The greatest lesson that I learned is that it does not effect me either way. People are going to do what is comfortable and natural to them, and there is not much that can be done about it.

BTW, I did not vote in the poll, as per your request.

Cheers
Drifter
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Laughing Mirror Donating Member (1000+ posts) Send PM | Profile | Ignore Fri Jan-30-04 08:46 AM
Response to Reply #5
6. Drifter, you have learned tolerance
and that's what's important. Acceptance is another matter, and not what any of us seem to be after it would appear from this poll so far.

Cheers to you...
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Drifter Donating Member (1000+ posts) Send PM | Profile | Ignore Fri Jan-30-04 10:28 AM
Response to Reply #6
15. Thank you ...
I wish more people (particularly homophobes) could experience what I did. It was quite eye opening. I was never exposed to gay people growing up, and that is most likely what allowed these homophobic behaviors to fester and grow within me. It was not uncommon to here gay bashing type phrases (what are you gay ?, that is so gay) in everyday language. It was OK because it did not apply to anyone real.

Once I was exposed to a lot of gay people (job at restaurant), I learned that fundamentally, gay people are exactly the same as me. We have the same goals, the same dreams, the same problems, etc.

I like to talk about my transformation from homophobic to tolerence, because it was a drastic transformation. I actually think I am beyond tolerence, and consider myself gay friendly. I am fully in favor of gay marriage rights. It is only fair.

Cheers
Drifter
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Commie Pinko Dirtbag Donating Member (1000+ posts) Send PM | Profile | Ignore Fri Jan-30-04 02:37 PM
Response to Reply #15
21. Wow. My story to a tee.
Minus the restaurant part. I was spared that kind of experience.
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Commie Pinko Dirtbag Donating Member (1000+ posts) Send PM | Profile | Ignore Fri Jan-30-04 02:29 PM
Response to Reply #5
20. My story of overcoming prejudice
Edited on Fri Jan-30-04 02:31 PM by JCCyC
A friend of mine says prejudice is a byproduct of ignorance, and he's right.

It all began in the BBS era, circa 1993-94. Up to that point I had only seen any gay people in pop-culture caricatures. Not much help. Queer jokes were part of the school culture, and accusing somebody of being gay was one of the most standard childish taunts in use. I took part on all that, gleefully. All enabled by ignorance. It went like that, unabated, until my late 20s.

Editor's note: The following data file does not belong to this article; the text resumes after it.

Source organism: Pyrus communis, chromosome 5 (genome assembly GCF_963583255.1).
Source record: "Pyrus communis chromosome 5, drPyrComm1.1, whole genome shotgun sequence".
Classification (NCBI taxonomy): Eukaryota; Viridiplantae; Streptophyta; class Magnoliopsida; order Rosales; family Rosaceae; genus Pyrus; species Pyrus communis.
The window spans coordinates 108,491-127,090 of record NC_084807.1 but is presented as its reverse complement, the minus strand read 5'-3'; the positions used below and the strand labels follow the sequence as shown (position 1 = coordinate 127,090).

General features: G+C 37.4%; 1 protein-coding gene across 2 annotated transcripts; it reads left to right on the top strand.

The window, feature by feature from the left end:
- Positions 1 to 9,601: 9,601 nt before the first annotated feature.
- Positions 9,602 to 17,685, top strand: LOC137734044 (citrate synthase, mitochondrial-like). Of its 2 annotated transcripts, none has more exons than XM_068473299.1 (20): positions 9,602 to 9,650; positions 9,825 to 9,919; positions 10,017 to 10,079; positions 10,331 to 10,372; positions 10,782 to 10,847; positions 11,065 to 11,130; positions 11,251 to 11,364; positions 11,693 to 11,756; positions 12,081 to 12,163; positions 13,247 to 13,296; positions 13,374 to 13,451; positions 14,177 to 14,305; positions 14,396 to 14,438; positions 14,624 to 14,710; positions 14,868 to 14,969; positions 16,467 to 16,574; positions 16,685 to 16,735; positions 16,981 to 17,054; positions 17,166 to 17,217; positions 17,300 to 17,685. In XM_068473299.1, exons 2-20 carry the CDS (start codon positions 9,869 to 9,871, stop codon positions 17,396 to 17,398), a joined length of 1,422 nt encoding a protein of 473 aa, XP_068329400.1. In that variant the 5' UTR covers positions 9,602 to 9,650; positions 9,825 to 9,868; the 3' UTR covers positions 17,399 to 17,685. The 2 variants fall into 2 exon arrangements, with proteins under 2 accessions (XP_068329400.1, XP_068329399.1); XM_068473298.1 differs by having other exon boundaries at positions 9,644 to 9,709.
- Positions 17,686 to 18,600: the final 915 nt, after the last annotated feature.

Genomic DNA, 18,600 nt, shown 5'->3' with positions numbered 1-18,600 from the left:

Then I got online. And I started joining BBS communities, for it was fun. In a PCBoard-based BBS, I joined the auto racing and X-Files rooms.

One of the members was a lesbian. She was outspoken and activist. It hit me as WEIRD at first, but immediately some dormant subroutines in my brain kicked in. Suddenly gay people were no longer an abstract concept, but an attribute of an intelligent, friendly person I enjoyed talking to online. Any prejudice I had went down like a house of cards. Over time, I met other gay people, and it eventually became only another attribute people might have, like baldness or a taste for Doritos.

And that, ladies and gentlemen, is the genesis of the sissified, hell-bound, dirty rotten liberal fag-enabling JCCyC you know and love.

Edit: typo
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Terran Donating Member (1000+ posts) Send PM | Profile | Ignore Fri Jan-30-04 08:48 AM
Response to Original message
7. Would be nice if we could 'all get along'.
Eternal optimist that I am, I hope for that rosey future when nobody cares about sexual orientation or ethnicity or anything else. In the meantime, I just want my goddam civil rights and to not be treated as a second-class citizen. If they want to hate me in private, that's acceptable. It's not a positive thing, but I can live with it!

Dirk
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arwalden Donating Member (1000+ posts) Send PM | Profile | Ignore Fri Jan-30-04 08:57 AM
Response to Original message
8. Not Just "No"... But HELL-NO!
Fuck-no even.

I don't give a rat's rectum what anyone "thinks" of me personally. If they have a problem with me, then it's THEIR problem not mine.